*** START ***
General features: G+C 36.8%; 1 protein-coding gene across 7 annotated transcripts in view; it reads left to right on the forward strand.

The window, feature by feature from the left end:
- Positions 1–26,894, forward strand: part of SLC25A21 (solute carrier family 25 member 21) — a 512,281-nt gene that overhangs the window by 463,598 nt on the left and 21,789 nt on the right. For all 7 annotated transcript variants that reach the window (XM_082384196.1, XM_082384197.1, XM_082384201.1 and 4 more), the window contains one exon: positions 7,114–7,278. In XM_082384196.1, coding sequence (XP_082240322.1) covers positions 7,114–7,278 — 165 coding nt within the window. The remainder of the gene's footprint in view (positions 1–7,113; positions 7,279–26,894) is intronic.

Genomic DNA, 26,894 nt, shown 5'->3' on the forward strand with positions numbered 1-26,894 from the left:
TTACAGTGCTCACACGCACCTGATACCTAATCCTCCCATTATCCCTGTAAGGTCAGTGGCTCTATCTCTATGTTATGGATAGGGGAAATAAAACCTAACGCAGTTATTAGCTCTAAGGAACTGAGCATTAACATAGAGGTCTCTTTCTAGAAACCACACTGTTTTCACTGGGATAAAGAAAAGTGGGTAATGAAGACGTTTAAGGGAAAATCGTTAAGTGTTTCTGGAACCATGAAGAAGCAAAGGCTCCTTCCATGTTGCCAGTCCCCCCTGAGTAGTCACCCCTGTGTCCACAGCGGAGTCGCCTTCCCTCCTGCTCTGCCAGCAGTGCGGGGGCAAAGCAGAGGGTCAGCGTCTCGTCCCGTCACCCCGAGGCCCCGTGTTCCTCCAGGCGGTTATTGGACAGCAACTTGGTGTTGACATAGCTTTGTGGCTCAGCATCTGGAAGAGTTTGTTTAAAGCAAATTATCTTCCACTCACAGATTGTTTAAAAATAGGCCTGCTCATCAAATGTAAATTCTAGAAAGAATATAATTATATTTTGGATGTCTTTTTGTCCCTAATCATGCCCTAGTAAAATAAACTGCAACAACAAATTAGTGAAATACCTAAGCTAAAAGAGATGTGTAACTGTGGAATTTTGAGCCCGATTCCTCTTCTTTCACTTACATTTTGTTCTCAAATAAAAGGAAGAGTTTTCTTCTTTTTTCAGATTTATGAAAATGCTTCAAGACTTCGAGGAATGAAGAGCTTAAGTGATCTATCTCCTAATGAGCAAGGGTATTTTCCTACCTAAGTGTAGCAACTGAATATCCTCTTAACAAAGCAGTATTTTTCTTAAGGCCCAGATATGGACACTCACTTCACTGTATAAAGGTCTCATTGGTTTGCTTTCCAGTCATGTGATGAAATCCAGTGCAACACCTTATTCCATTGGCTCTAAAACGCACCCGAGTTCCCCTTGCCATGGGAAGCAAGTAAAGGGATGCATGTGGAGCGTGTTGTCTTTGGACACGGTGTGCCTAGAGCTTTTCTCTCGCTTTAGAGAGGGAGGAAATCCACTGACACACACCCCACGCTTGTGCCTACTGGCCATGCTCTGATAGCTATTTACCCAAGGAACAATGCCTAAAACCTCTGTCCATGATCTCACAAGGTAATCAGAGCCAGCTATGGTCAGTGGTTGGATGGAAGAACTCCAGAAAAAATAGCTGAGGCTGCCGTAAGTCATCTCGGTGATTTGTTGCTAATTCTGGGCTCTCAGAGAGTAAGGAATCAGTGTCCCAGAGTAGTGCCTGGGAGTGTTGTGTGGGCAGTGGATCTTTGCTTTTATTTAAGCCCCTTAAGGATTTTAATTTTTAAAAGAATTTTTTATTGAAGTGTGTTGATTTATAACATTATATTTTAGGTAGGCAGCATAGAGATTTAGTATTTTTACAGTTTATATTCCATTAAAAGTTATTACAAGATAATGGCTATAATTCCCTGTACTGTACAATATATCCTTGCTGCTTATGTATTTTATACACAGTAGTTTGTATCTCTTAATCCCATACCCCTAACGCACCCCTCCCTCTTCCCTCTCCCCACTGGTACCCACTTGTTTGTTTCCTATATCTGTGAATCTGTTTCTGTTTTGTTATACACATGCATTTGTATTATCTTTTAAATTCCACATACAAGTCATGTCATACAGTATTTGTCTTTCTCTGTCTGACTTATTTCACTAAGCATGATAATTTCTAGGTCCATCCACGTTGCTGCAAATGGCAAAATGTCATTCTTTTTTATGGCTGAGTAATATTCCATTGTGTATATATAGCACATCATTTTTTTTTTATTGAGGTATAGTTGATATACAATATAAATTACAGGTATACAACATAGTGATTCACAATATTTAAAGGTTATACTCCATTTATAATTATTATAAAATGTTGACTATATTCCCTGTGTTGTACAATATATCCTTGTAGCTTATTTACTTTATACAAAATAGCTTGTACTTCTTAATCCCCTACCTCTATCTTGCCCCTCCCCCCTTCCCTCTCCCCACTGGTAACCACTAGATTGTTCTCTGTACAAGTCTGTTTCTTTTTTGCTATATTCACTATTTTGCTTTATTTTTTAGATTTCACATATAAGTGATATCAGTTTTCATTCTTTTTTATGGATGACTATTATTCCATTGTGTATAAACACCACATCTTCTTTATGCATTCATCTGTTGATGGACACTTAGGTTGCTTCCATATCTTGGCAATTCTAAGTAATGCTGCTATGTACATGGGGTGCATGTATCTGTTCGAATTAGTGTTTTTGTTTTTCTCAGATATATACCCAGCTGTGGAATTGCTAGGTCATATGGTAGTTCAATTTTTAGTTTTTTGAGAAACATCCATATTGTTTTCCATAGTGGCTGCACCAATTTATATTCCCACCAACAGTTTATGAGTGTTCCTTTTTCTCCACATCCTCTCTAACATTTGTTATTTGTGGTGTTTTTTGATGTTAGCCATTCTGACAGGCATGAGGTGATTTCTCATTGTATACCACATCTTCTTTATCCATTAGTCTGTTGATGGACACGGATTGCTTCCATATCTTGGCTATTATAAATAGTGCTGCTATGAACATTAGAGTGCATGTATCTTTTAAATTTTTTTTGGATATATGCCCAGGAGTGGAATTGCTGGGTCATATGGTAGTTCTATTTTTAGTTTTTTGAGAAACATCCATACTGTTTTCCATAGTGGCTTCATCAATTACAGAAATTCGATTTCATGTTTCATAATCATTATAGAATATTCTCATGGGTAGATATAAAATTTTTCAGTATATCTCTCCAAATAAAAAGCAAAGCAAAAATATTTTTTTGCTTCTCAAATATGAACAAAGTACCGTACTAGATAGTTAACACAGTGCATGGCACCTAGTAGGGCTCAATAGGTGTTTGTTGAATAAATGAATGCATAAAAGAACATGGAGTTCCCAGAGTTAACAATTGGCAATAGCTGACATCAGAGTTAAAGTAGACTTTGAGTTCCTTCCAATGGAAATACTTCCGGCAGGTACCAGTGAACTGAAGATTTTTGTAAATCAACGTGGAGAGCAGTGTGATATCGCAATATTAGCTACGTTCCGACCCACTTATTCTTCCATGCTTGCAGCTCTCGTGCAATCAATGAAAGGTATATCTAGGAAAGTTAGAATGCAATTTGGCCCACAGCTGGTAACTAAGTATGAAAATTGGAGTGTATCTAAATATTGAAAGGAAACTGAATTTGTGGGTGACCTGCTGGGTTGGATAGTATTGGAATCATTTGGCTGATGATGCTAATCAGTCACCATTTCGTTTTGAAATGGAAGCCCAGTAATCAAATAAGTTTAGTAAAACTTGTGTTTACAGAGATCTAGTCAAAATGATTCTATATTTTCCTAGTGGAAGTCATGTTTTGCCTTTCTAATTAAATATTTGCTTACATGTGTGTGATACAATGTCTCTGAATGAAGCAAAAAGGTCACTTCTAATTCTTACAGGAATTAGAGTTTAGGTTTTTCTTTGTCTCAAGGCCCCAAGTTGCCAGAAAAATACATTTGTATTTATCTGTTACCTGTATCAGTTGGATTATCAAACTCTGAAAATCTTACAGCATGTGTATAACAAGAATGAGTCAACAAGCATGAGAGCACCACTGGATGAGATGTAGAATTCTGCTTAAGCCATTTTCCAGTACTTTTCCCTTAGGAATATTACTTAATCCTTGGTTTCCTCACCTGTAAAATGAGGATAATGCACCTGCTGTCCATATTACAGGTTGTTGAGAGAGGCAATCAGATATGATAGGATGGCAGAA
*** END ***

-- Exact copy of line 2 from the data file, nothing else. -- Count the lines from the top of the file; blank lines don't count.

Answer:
The window, feature by feature from the left end: